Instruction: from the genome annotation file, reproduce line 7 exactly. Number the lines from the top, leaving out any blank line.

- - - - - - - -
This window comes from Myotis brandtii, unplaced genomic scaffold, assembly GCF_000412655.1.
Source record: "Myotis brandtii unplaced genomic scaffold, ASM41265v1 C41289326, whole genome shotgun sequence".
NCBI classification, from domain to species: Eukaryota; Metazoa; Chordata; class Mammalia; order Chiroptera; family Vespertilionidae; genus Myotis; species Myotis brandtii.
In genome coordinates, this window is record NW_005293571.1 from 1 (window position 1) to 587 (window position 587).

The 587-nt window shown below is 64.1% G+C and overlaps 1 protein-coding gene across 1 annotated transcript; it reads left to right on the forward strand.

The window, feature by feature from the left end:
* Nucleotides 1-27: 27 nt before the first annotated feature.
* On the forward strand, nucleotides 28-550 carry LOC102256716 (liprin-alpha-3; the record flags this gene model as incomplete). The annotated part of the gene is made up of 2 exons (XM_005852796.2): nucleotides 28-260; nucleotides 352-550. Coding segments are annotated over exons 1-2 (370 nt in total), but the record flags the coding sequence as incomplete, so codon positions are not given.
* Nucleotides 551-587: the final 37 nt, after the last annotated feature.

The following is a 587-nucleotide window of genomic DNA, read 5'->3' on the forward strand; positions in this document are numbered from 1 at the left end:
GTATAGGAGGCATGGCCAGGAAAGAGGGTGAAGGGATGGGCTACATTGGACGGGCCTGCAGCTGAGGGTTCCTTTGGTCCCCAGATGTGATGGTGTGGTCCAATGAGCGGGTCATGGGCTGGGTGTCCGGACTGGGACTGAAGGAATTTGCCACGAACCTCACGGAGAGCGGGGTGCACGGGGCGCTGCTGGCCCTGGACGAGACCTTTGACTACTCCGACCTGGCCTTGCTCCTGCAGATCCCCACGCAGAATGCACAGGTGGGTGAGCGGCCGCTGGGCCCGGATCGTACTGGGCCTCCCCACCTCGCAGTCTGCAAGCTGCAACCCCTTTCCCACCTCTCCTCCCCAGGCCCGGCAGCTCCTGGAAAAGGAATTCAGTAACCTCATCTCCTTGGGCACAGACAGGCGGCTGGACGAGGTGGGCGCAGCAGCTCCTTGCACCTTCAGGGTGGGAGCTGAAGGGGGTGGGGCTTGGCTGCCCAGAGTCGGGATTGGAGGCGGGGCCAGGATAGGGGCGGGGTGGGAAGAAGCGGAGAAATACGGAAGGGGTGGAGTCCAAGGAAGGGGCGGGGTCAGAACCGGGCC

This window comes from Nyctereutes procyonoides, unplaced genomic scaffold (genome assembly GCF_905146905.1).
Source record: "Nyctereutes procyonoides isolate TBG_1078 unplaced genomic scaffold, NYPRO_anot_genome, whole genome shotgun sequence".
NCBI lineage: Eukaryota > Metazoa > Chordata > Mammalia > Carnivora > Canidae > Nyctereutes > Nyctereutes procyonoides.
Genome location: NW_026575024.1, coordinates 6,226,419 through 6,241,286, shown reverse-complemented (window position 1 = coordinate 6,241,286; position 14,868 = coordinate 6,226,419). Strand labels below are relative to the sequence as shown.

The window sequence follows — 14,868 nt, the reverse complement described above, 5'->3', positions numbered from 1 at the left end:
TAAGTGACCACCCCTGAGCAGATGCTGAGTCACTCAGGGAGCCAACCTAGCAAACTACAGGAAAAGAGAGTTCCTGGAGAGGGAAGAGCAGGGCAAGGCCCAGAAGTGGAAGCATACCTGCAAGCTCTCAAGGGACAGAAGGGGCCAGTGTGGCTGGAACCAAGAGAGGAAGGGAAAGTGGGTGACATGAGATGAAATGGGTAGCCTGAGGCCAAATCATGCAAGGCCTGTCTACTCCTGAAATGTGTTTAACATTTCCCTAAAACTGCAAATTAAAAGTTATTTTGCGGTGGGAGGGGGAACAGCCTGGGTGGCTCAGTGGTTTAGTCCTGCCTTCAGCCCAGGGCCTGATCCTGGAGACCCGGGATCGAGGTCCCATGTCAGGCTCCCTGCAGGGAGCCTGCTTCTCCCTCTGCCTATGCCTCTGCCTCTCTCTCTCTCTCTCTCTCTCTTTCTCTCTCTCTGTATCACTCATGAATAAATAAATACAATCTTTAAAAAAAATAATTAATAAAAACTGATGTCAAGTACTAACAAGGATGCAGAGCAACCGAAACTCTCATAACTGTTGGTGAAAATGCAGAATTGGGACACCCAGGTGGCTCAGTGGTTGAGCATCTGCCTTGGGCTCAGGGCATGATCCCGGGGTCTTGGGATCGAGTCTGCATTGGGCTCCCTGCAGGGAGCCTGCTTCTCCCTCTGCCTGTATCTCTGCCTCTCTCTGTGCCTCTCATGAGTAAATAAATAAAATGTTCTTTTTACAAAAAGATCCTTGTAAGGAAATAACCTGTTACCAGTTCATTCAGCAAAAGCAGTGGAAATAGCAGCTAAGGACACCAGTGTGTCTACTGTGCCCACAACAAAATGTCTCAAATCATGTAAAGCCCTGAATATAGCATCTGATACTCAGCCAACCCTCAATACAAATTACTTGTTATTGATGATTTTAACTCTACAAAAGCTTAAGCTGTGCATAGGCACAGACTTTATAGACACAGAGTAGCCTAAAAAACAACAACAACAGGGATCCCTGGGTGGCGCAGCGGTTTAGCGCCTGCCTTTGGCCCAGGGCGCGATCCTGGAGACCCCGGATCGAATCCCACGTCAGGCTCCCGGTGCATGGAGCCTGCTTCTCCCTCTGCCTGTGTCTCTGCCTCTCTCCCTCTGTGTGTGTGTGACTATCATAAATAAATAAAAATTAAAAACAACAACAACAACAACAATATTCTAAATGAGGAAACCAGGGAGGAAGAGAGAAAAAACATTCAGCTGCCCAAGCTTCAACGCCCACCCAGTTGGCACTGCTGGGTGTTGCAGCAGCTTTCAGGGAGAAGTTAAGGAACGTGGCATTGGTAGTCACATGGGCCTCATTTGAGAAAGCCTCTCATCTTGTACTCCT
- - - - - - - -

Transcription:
* Nucleotides 1-27: 27 nt before the first annotated feature.